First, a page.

Publisher: Pustaka Islamiyah
Weight: 420 g
Western investigations into the origins of Islam tend to be skewed with presuppositions originating from external sources to Islam. Jewish and christian borrowings into Islam were inherent in the presuppositions of the earliest western study of Islam. Most importantly many of these scholars bring these presuppositions into their study of the Qur'an, These presuppositions were thought to have died down in the 20th century especially with the exposure to hadith criticism and tools used by muslim scholars becoming more widely studied in the west. However in 1979 a new wave of skeptical western scholars on Islam and islamic studies or conveniently called orientalists had brought into the fore most of the ealier presuppositions or prejudices into their study of the origins of the Qur'an. Led originally by John Wansbrough (d.2002) and followed by Herbert Berg and most importantly Andrew Rippin, these new group of orientslists which can be called the wansbroughian school, tend to hide their inherent prejudices underneath the gard of academic neutrality.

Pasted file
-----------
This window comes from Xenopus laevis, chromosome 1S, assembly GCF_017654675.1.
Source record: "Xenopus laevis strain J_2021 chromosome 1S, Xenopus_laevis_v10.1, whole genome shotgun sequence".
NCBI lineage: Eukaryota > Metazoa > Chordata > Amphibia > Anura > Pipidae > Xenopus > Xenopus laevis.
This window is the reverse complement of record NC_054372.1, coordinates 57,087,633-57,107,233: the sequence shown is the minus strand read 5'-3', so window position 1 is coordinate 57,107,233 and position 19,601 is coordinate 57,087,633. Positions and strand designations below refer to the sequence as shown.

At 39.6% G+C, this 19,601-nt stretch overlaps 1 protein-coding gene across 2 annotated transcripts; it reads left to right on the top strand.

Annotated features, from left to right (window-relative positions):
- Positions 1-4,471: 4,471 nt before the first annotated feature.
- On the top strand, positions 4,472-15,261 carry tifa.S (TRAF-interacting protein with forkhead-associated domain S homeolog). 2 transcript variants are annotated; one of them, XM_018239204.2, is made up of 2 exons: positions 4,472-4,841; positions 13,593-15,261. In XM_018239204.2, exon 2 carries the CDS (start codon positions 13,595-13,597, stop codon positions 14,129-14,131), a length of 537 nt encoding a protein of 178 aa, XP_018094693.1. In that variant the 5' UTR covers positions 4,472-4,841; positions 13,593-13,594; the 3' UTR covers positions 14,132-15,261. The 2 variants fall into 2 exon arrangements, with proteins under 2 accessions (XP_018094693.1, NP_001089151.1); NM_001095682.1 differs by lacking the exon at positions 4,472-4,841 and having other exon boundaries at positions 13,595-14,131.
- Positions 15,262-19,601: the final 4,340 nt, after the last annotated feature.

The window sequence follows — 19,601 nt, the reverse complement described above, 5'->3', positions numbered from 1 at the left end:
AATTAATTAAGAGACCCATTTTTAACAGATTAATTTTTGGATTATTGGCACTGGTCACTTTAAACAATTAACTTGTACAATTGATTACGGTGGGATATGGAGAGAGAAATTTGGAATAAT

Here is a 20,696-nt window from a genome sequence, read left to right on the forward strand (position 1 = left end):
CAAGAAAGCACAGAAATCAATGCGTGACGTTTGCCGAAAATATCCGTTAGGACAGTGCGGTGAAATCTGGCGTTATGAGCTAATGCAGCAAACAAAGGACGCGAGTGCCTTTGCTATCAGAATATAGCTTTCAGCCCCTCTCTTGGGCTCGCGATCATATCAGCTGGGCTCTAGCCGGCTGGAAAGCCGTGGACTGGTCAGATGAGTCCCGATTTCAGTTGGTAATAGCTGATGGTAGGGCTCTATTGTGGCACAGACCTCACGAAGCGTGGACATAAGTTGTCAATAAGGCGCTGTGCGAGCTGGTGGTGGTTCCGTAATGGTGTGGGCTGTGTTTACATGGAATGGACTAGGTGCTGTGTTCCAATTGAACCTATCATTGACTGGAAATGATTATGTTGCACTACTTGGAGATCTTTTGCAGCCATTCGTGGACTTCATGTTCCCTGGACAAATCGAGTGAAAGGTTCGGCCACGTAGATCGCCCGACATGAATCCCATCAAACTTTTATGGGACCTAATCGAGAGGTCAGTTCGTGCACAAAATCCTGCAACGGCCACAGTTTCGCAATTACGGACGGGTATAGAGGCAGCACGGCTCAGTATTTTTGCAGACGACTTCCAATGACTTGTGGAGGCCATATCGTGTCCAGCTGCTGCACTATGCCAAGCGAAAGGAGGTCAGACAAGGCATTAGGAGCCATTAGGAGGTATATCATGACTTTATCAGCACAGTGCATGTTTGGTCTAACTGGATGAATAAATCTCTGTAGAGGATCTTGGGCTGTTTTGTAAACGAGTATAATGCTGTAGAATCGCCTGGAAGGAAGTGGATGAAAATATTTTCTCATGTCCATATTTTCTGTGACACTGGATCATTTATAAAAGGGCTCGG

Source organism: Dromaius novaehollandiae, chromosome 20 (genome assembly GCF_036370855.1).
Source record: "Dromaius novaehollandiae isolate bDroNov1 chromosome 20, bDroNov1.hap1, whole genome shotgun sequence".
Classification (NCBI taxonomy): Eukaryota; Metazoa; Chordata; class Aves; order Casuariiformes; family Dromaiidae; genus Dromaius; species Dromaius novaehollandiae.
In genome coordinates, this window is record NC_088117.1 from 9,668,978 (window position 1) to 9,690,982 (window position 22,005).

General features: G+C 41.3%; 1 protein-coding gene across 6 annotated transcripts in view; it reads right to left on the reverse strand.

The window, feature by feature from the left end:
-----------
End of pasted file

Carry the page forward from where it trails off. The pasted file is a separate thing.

There seems to be a connection between these later day orientalists and their predecessors of the early 19th century in the usage of the same presuppositions. This book aims to expose these connection in analyses and criticizes some of the more controversial prejudices, specifically in regards to the origins of the Qur'an as proposed by the wansbroughian school of orientalists.
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